following equations [3]. the inverter [1]. A DC current sensor on the

4
National Power Electronics Conference 2010

battery current path is used for this purpose. The


error (Ibatref - Ibatfb) is fed to a PI controller. The
output of the PI controller sets the duty cycle of
the MOSFET switches. The switches are
operated at a frequency of 5kHz.

Fig 10 shows the phase current and iq during


BLDC mode of operation. In a PMSM, torque is
directly proportional to the quadrature axis
current [3]. Thus to measure torque, it is Fig 11.Torque and Phase current in PMSM mode
sufficient to measure iq .For this purpose, rotor
angle was calculated during BLDC mode also.
Phase currents were sensed and transformed to Hysteresis band of (ω2 - ω1) has been
synchronously rotating frame of reference. Fig 10 maintained in the controller to prevent the
shows the quadrature axis current. Sixth machine from switching back and forth between
harmonic torque ripple of 20-30% is evident from two modes.
the figure.
The phase current during switchover from one
mode to another is shown in figure 12. Overshoot
is observed during transition. This is because,
during BLDC mode, current control is done on
the battery current and in PMSM mode, current
control is suddenly shifted to iq and id .

Fig 10. Torque and Phase current in BLDC mode

The position estimator starts calculating speed ω Fig 12 : Phase current during transition
and theta as the hall sensor interrupts the
processor. When ω ≥ ω1, the mode of operation
is shifted to PMSM in vector control. Torque CONCLUSION
reference is set by fixing Iq =Iq* and Id is
maintained zero. As seen in figure 8, phase The error in theta goes as high as 6º, especially
currents are sensed and using the calculated at high speeds. If machine acceleration is taken
theta, converted to Id and Iq. The errors (Iq* - Iq) into account and loop time is made lesser, the
and (Id* - Id ) are passed through PI controllers. error will be less.
The output of the controllers Vq* and Vd* is
converted back to voltages in stationary On account of loss of synchronism at low speeds
reference frame and fed to the SVPWM block. and high torque pulsations at high speeds, the
This runs the motor in vector control. position estimator is found suitable in the mid
region (50Hz to 200Hz). Alternate estimation
Fig 11 shows the R phase current and iq during algorithms with better performance are needed at
PMSM mode of operation. iq is almost a low and high speeds. These could be feedback
constant, thus ensuring ripple free torque estimators.
performance. It was observed during testing, that
the machine noise comes down well in this If the rotor angle is calculated properly at high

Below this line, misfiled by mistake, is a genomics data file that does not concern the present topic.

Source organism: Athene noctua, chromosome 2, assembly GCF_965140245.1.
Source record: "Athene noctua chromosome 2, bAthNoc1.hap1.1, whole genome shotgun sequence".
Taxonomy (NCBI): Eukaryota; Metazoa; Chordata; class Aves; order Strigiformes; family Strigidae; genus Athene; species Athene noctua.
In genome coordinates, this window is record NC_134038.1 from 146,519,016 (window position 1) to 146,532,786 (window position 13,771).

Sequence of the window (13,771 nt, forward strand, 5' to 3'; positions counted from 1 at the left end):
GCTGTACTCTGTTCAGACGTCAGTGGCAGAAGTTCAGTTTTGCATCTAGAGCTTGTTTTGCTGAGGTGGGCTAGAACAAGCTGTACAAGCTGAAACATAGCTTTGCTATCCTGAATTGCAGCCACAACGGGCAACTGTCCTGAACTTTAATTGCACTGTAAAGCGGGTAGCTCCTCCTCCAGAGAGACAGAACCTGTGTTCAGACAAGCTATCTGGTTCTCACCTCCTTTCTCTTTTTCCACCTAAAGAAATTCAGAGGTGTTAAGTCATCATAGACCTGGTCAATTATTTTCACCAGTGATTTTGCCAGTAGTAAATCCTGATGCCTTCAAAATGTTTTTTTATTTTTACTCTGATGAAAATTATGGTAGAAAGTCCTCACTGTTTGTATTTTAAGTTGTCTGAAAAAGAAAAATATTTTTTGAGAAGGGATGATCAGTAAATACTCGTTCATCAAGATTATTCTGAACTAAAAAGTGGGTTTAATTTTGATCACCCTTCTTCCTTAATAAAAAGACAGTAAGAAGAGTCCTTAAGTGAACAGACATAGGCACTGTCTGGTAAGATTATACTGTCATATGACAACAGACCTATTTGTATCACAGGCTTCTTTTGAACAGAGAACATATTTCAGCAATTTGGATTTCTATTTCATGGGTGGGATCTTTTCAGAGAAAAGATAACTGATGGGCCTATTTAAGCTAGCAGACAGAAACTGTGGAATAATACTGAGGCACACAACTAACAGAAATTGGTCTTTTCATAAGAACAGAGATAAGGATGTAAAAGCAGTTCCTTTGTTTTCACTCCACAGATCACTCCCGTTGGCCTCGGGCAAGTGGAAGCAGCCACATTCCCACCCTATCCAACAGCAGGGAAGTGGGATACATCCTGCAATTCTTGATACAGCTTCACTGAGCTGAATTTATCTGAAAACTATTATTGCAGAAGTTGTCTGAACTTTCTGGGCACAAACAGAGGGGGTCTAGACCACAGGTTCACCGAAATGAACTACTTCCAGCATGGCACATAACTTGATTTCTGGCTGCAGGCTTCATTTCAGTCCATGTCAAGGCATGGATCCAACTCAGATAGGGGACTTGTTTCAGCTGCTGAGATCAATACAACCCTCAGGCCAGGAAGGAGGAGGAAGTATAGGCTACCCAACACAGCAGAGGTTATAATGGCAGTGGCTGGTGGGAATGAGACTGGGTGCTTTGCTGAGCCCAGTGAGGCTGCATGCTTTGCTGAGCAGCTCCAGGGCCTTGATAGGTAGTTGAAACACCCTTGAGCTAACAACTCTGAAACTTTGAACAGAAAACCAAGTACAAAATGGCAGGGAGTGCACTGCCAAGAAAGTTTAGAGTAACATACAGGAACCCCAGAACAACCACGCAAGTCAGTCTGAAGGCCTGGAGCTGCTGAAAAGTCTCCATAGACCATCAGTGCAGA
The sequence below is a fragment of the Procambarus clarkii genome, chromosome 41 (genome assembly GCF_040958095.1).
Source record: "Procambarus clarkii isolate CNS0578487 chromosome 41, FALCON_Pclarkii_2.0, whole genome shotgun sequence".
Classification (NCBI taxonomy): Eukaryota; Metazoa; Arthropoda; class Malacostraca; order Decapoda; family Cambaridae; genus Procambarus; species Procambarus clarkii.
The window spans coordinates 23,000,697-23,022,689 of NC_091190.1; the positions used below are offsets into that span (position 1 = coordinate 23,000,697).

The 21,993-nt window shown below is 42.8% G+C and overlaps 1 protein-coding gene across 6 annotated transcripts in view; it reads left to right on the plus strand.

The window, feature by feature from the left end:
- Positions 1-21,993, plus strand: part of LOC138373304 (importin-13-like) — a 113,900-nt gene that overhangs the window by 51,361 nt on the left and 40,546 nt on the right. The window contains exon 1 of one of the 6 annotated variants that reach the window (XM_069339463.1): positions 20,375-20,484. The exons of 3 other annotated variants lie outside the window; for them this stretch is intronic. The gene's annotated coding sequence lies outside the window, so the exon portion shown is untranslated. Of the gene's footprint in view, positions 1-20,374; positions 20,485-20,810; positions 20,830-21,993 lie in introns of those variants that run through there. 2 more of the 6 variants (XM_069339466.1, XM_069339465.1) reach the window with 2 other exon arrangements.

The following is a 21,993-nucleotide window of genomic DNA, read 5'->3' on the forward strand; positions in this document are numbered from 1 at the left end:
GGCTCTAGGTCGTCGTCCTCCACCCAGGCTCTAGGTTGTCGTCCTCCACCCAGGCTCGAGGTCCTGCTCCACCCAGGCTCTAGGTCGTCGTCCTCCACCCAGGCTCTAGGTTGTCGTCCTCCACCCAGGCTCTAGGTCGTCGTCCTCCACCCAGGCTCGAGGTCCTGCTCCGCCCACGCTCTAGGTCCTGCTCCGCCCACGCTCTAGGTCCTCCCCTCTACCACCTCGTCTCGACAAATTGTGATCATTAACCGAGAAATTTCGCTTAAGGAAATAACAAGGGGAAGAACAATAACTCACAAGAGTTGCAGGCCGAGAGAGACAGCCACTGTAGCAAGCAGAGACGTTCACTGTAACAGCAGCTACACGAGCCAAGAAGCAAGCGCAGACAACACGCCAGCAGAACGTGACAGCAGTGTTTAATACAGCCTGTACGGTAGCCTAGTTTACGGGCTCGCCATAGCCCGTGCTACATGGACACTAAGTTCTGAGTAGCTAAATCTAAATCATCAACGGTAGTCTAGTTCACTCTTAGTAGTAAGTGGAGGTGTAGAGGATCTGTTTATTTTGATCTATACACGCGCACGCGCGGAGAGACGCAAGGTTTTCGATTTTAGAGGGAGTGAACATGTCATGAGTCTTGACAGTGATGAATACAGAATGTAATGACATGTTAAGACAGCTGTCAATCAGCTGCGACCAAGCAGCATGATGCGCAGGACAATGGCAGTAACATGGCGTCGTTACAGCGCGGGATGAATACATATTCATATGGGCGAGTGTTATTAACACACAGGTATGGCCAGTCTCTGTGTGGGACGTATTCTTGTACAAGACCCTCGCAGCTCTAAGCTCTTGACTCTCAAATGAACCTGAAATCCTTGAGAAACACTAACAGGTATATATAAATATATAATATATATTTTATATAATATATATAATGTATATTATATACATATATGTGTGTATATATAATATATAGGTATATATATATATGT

mode. speeds, the machine can be run above rated
speed in Field weakening mode (id < 0).

5
National Power Electronics Conference 2010

This approach is not limited to electric vehicle in TVS Motor Company, Hosur, India as an
application. High resolution encoders can be Hardware Engineer for the development of
replaced with low cost hall sensors. The Hybrid two-wheelers. Her areas of interest
algorithm is very easy to implement unlike include power electronics and variable speed
complex sensor less controls. drives.

REFERENCES

[1] P. Pillay and R. Krishnan, "Modeling, analysis


and simulation of a high performance, vector
controlled, permanent magnet synchronous
motor drive," Proc. IEEE-IAS Ann. Mtg., 1987,
pp. 253-261.
[2] R. Wu, G.R. Slemon, "A permanent Magnet
Motor drive Without a Shaft Sensor," IEEE Trans.
on I.A., vol.27, no.5, pp.1005-1011,1991.
[3] W. Leonhard, "Control of Electric Drives",
Narosa Publishing House, New Delhi, 1974.
[4] Vas Peter, "Vector control of A.C. Machines",
Oxford University Press. New York.1990.

V. Ramanarayanan
received the B.E. degree
from University of Madras,
Madras, India, in 1970, M.E.
degree from the Indian
Institute of Science,
Bangalore, India, in 1975,
and Ph.D. degree from
California Institute of Technology, Pasadena, in
1986. He held positions in industry as Senior
Design Engineer with M/S Larsen and Toubro
Ltd. from 1970 to 1979 and as Chief of Research
and Development with NGEF Ltd. from 1979 to
1982. He is currently a Professor in the
Department of Electrical Engineering, Indian
Institute of Science. He is a Consultant to several
industries in related areas. He also currently
holds the position of Academic Coordinator at the
National Mission on Power Electronics
Technology (NaMPET), India. His areas of
interest are in power electronics, industrial drives,
switched-mode power conversion, and power
quality issues.

K. Sugantha received the B.E


degree from, College of
Engineering, Guindy,
Chennai, India in 2004. She is
currently pursuing the M.Sc in
Electrical Engineering, Indian
Institute of Science,
Bangalore, India. During 2004-2008 she worked